Most computer users know that opening the wrong email on a PC can give a cyber criminal the 'keys' to your online life - and your bank account.
But far fewer of us are aware that smartphones such as iPhones and Android can pose just as big a risk.
A new campaign by KnowtheNet, ID Fraud Protection Month to educate people about this new kind of cybercrime. A test here alerts users to the risks of cyber attack.
More than 50% of us now own a smartphone, and 64% of us access the internet at least once a day.
But 'traps' such as fake wi-fi networks are now allowing cyber criminals to steal crucial information from phone users - and then strip their bank accounts.
Web pages that can wipe your phone
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'Free' wi-fi networks - the risks
Tricks such as creating fake wi-fi networks with familiar names like 'Cloud Wi-Fi', prompt a phone to connect automatically - and then allow criminals to 'read' whatever users do online.
Unsecured networks might seem like a great way to get free internet - particularly when abroad - but these are also commonly used to steal information.
Last week, an attack was discovered which allowed attackers to instantly wipe Android phones using a single web link.
But most attacks are built for a single purpose - theft. Cybercrime pays.
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Stolen phone? Change your passwords
Many smartphone users also keep personal details such as social network passwords and banking details on phones - and 44% of users don't use a password to protect their phones.
Of those who do, one in nine use '1234' - handing cyber criminals access to email accounts that can yield addresses, bank details and even passwords.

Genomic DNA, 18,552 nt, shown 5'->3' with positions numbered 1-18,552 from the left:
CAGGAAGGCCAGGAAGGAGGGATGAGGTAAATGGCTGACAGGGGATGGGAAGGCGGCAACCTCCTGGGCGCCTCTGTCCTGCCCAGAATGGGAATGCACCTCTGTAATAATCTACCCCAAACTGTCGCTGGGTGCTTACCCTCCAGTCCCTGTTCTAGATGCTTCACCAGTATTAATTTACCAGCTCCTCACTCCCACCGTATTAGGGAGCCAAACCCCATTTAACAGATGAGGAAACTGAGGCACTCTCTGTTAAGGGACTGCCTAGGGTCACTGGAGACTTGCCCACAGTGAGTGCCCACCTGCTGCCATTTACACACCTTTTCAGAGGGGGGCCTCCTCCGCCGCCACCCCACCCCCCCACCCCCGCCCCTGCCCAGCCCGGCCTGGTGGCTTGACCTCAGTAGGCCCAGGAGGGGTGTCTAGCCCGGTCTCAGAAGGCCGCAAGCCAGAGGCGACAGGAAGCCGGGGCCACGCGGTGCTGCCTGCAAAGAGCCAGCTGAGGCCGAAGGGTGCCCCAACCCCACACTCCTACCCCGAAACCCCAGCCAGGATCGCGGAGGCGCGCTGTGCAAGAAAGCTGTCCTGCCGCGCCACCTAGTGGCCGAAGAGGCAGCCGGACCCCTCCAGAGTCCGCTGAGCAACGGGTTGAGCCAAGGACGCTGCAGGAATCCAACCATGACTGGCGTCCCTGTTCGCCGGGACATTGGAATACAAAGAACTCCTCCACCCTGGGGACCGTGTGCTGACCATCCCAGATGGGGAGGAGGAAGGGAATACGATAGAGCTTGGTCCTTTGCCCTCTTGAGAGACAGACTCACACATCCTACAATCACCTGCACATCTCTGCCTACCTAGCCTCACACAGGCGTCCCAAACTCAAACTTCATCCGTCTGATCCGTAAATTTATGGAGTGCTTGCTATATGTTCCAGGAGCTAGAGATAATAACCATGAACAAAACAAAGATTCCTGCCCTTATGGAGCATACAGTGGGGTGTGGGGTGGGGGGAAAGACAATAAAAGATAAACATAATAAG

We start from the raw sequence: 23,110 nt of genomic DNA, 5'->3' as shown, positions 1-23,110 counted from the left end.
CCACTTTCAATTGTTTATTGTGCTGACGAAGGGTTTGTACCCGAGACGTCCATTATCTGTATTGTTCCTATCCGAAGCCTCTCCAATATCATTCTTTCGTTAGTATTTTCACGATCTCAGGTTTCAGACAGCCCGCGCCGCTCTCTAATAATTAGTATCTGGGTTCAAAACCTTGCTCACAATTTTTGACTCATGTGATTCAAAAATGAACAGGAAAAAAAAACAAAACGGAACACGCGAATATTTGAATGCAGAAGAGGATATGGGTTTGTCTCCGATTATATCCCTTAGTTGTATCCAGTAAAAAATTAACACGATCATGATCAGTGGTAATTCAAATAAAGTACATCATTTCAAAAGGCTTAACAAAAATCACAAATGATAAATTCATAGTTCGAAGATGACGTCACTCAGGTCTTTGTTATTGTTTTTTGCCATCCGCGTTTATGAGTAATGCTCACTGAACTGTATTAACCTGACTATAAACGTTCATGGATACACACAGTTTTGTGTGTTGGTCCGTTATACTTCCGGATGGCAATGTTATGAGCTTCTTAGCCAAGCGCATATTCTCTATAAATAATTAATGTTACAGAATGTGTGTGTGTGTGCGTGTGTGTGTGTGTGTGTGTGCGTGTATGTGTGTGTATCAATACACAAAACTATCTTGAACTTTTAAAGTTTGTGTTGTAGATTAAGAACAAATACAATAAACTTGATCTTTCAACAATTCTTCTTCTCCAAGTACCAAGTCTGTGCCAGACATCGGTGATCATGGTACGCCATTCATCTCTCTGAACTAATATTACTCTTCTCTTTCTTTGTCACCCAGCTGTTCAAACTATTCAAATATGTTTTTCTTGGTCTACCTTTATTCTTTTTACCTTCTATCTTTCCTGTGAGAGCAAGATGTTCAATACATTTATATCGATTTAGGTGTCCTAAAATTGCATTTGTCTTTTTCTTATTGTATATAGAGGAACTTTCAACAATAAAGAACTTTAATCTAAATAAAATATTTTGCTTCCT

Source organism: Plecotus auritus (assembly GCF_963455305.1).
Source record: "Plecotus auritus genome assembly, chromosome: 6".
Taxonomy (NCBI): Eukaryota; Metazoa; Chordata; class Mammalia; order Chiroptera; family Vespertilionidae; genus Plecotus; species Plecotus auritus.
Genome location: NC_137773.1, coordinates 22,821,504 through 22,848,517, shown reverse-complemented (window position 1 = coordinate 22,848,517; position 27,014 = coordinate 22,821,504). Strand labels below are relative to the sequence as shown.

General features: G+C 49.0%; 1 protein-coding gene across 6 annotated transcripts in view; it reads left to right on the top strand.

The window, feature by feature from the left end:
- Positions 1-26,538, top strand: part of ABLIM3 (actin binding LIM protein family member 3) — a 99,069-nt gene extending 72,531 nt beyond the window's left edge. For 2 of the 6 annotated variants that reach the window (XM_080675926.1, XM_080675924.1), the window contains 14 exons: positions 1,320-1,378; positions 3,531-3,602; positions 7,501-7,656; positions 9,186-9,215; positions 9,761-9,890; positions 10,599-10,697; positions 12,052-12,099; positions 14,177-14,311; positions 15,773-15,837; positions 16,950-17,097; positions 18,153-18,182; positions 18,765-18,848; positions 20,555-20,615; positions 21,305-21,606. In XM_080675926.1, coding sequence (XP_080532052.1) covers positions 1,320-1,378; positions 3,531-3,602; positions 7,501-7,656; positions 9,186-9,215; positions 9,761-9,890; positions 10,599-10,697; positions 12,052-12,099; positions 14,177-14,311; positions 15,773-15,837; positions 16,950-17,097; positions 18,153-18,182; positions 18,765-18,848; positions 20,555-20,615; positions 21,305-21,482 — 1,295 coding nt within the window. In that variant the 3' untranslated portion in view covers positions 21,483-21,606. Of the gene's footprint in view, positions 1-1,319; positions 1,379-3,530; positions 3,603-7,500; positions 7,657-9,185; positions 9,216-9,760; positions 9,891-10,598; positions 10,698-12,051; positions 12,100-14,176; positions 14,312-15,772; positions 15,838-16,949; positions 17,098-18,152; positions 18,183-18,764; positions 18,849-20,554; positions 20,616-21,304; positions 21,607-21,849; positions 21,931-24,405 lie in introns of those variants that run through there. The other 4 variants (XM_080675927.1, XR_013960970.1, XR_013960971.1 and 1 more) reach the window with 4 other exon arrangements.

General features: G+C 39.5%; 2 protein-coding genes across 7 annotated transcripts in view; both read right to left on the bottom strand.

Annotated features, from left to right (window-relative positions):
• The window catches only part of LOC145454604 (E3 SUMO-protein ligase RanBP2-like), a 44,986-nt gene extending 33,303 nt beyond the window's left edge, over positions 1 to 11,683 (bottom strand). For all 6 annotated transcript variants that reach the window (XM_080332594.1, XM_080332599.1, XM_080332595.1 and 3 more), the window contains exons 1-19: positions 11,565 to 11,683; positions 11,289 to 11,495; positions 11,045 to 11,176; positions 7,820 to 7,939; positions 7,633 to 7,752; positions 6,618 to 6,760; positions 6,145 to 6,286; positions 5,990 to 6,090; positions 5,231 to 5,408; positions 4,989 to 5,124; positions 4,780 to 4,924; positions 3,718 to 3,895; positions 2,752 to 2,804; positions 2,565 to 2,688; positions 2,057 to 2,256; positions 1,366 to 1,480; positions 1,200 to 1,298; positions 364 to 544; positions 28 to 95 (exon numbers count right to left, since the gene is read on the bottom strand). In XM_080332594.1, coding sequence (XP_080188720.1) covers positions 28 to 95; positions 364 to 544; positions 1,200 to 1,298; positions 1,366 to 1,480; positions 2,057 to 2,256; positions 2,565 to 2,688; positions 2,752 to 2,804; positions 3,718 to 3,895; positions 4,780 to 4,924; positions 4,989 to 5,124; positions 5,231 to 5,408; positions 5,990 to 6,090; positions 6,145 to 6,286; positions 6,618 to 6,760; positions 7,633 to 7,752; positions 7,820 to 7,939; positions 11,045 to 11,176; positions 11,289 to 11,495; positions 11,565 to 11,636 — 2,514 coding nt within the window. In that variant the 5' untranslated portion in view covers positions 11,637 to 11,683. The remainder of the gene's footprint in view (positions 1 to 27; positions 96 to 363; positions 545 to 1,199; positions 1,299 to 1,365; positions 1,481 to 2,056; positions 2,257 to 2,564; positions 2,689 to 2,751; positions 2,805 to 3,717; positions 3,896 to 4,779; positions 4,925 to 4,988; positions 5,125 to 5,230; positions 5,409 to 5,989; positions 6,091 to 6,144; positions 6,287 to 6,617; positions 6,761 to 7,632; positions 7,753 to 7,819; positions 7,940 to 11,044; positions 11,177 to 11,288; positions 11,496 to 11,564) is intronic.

38% of GB adults online with a mobile device keep key personal data such as online banking details (4%) and social media passwords (18%) on their device, and 44% of all smart device users don’t even have a password to protect it.
Criminals have begun to target smartphones as an easier way to extract the passwords, identity details and bank details they need for identity theft.
'Fake apps' - the new wave of cybercrime
Fake apps are also rife on marketplaces such as Google's Play Store.
'Clones' of popular apps such as Angry Birds Space instead infect your phone with malicious software.
The only defence is to be wary about downloading apps - particularly free ones - from the store.
Some simply serve you annoying adverts. Others, though are far more sinister - adding huge amounts to your bill by dialing foreign numbers or using premium SMS services.
'Your smartphone is s sophisticated if not more than your PC,' says Norton's Director of Security Response, Kevin Haley, 'It has all the same information, it’s got your work information and your personal information.'
'It even has financial transactions on it. Why wouldn't the bad guys target it?'
'I once wrote a blog about Facebook - Facebook is the most popular network, so hackers target it with malware. Mean girls always pick on the most popular kid in school. Cybercriminals are the same.'
'What’s happening today, it’s very simple to take an Android app, decompile it, then insert malware that can steal information, rack up huge bills and even spam others with infected links.'